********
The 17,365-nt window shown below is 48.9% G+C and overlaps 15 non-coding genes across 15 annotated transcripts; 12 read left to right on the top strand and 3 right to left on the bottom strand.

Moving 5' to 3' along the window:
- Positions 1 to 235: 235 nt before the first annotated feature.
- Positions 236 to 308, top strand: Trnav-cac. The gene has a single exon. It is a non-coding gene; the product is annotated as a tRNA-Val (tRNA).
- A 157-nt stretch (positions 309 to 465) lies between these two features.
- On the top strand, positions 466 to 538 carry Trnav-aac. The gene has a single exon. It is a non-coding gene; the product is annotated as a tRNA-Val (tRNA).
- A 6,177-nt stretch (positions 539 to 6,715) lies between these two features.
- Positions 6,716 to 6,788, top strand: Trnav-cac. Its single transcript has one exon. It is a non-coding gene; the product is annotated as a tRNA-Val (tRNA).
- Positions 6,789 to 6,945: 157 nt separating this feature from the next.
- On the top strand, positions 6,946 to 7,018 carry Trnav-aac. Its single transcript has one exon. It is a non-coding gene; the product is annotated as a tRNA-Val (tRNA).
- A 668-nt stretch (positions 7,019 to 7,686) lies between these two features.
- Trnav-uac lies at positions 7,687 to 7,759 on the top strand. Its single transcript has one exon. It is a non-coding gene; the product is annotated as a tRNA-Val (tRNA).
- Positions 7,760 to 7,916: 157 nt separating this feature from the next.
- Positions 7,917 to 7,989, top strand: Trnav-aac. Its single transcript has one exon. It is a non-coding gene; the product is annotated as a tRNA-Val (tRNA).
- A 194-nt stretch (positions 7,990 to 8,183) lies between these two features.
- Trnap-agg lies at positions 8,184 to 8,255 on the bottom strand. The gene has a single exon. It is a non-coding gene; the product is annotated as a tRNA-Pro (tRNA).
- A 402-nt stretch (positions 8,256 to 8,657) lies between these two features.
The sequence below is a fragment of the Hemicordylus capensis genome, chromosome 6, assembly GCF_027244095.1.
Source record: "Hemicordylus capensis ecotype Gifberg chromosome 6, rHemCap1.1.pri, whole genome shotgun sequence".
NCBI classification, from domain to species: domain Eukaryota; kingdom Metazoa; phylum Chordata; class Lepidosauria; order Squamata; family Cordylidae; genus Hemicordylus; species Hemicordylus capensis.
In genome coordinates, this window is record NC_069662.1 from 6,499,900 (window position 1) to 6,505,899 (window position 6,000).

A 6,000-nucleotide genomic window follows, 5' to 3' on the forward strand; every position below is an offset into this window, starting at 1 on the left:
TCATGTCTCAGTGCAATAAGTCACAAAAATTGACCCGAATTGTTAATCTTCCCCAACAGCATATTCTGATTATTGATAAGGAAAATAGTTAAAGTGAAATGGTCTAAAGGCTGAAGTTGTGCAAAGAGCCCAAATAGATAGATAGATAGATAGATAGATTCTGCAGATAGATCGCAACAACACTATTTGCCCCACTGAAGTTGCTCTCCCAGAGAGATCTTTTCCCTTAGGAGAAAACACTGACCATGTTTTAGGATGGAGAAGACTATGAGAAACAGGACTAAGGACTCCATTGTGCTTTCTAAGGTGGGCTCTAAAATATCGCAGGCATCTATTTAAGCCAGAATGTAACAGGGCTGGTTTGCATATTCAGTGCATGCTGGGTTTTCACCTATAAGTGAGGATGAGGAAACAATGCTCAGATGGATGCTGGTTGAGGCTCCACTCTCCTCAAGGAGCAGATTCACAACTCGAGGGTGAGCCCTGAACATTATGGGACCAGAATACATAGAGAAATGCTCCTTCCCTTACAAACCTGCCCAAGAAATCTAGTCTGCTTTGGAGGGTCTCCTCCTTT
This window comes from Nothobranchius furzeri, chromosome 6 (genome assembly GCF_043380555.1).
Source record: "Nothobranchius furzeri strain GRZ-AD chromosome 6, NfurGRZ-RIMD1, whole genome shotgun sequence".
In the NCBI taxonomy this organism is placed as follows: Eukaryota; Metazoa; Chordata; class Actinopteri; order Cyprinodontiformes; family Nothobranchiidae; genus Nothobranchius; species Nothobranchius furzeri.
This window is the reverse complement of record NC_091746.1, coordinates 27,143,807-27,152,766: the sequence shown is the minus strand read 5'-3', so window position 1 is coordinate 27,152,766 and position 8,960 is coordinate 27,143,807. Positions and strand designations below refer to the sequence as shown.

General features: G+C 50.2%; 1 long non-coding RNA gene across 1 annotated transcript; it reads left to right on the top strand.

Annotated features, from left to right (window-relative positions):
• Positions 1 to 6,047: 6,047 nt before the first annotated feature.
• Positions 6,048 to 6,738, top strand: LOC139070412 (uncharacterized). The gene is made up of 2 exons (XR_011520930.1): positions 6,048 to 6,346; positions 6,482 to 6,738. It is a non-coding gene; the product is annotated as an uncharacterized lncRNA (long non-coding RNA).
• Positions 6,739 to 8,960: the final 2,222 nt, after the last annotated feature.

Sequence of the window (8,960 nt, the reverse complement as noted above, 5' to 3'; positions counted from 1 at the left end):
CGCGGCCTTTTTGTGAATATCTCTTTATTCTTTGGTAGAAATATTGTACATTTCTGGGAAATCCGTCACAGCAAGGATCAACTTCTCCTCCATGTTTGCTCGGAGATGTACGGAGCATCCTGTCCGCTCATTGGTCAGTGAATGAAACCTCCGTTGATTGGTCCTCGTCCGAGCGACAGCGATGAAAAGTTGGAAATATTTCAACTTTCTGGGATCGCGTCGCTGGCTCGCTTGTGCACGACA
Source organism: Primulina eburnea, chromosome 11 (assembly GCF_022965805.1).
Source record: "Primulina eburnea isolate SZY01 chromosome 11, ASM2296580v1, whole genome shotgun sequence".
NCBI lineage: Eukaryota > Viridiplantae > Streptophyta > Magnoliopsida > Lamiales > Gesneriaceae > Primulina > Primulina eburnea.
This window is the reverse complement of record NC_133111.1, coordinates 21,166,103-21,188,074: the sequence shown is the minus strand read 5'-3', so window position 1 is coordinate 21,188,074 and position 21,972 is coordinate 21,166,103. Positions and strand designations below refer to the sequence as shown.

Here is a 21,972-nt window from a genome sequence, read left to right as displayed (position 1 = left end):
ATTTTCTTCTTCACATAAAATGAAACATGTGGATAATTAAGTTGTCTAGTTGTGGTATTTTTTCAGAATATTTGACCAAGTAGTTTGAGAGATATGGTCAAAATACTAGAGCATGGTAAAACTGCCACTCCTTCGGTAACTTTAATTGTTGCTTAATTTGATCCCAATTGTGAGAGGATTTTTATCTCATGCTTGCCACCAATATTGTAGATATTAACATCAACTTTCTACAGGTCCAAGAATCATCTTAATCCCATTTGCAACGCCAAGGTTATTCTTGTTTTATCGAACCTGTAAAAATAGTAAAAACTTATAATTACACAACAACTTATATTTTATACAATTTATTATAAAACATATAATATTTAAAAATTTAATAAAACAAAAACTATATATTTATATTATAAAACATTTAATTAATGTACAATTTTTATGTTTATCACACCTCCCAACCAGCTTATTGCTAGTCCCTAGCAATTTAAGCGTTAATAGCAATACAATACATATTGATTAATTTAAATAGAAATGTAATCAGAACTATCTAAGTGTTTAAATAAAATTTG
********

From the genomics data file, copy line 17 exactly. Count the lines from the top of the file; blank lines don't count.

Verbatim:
- A 402-nt stretch (positions 8,256 to 8,657) lies between these two features.